3 teaspoons dried yeast
1 cup wholemeal flour
2 cups white flour
2 teaspoons sugar
1 teaspoon salt
1 cup grated cheese
½ cup chopped fresh herbs or 1 tablespoon dried herbs
2 tablespoons oil
1¼ cups warm water

To make by hand:
In a large bowl, mix together flour, yeast, sugar, salt, cheese and herbs. Make a well in the centre, then slowly add the oil and water, stirring to form a soft dough, and adding a little extra flour if necessary. Turn the dough onto a lightly floured surface and and knead for 10 minutes until the dough forms a soft ball. Shape into a round and place in a lightly oiled bowl, cover and leave to rise in a warm place for about an hour. Knead the dough lightly in the bowl, then shape into a round loaf and place onto a greased baking tray. Leave to rise in a warm place for about an hour, or until the dough has doubled in size. Preheat oven to 200º C. Dust bread with a little flour, cut criss crosses into the top, then bake for 30 minutes, covering top during cooking if it starts to burn.

Alternatively, the dough can be made in a breadmaker, then shaped into a round, placed on a baking tray and left to rise as above.

Herbed Cheese Bread

Vegetable and Lentil Soup

400g pumpkin, peeled and chopped
200g potatoes, peeled and chopped
100g broccolli, cut into florets
1 small onion, chopped
2 tablespoons lentils
1 teaspoon curry powder
4 cups water
salt and pepper to taste
¼ cup milk or cream (or soya milk or oat milk)
parsley to garnish

Place first 7 ingredients in large saucepan. Bring to boil and simmer 30 minutes. Puree or blend. Add milk and seasoning to taste. Heat without boiling. Garnish with chopped fresh parsley.

Vegetable and Lentil Soup

Gingerbread Cupcakes

In my novel, Scrappy Cupcake Angels, Jodi enjoys baking cupcakes to take along to the weekly scrapbooking classes at Wattle Lane Keepsakes. Here is another of the recipes that she makes for the women in the group to enjoy when they stop for a coffee break.

Gingerbread Cupcakes

125g softened butter or dairy-free spread
2/3 cup brown sugar
2 tablespoons golden syrup
2 eggs
1/4 cup milk (or soya milk or oat milk)
175g flour
1 teaspoon baking powder
1 teaspoon ground ginger
1 teaspoon ground cinnamon

Preheat oven to 180ºC. Line 12-hole muffin pan with paper cases.

Cream together butter, brown sugar and golden syrup. Add eggs one at a time, beating after each addition. Add sifted dry ingredients, then milk, and mix to combine. Divide mixture between paper cases. Bake about 20 minutes or until lightly browned.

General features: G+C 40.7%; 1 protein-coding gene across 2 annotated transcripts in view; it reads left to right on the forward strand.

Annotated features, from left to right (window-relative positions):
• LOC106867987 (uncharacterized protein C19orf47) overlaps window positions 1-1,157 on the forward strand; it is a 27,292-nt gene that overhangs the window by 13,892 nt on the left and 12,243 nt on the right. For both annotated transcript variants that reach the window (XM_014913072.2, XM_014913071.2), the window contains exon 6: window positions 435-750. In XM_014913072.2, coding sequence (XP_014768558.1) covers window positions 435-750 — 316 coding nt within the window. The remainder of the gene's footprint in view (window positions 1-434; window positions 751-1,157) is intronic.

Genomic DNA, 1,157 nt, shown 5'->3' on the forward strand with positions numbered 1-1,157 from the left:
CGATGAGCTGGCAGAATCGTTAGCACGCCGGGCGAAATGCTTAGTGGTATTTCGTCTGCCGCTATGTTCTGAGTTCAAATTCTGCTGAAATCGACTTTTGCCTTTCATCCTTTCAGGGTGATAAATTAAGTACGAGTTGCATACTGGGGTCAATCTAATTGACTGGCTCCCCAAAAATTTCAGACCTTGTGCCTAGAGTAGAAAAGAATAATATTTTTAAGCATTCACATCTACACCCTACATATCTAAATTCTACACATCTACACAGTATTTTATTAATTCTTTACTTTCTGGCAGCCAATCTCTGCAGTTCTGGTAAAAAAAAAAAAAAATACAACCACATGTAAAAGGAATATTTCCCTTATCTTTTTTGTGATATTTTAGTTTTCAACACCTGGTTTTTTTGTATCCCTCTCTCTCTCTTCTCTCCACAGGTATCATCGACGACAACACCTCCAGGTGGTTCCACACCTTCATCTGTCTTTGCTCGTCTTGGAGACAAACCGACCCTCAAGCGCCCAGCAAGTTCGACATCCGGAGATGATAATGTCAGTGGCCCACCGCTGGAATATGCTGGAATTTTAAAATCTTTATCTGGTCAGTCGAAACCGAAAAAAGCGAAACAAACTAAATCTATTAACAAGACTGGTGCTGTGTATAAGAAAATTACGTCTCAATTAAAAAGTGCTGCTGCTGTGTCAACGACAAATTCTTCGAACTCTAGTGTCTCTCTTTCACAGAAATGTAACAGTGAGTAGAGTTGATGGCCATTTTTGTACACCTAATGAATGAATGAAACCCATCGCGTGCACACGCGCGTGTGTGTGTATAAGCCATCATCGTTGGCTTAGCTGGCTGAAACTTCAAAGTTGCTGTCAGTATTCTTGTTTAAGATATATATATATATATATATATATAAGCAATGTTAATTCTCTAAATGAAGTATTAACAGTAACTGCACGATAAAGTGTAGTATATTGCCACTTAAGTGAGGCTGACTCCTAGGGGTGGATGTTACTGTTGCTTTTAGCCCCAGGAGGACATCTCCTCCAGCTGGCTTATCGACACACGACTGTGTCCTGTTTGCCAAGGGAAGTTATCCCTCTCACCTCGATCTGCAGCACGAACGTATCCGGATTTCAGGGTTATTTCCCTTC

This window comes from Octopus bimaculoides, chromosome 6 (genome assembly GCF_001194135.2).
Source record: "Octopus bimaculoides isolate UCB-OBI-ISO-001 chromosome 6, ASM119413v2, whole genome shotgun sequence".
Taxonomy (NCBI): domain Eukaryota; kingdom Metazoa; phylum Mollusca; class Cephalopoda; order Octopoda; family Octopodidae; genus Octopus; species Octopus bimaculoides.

Let cool, then dust with icing sugar or ice with ginger frosting.

Ginger Frosting

50g softened butter or dairy-free spread
2 cups icing sugar
1 teaspoon ground ginger
2 tablespoons milk (or soya milk or oat milk)

In a mixing bowl, beat together butter and sifted icing sugar and ginger. Add milk and beat to spreadable consistency.

Gingerbread Cupcakes

Garden Journal – May

Cody

May has been a sad month for us with the death of our beloved dog, Cody. After having her in our lives for fifteen happy years, her passing has left a big gap in our hearts and our home. I miss having her with me when I work in the garden. She used to lie in the sun and watch me while I weeded and planted, and sometimes she would come and help me dig. For many years, she loved to play ball in the backyard, or lie beneath the orange tree and chew her bone. She still enjoyed her daily walks right up until the end, but for the last few months, when she was home, she just enjoyed basking in the sun, with a token attempt at chasing a ball. We’re going to make a special place in the garden for Cody. Her presence will be felt in our home and garden for a long time, but I know that she is out there somewhere, free from her pain, running and having fun like she loved to do.

I haven’t done very much in the garden this month apart from weeding and pruning, and planting some more lettuces to replace the ones that got eaten by snails.

The delphiniums that I planted from seed last spring began flowering early in the month. The beautiful blue blooms have added some colour to the autumn garden.

Garden journal-May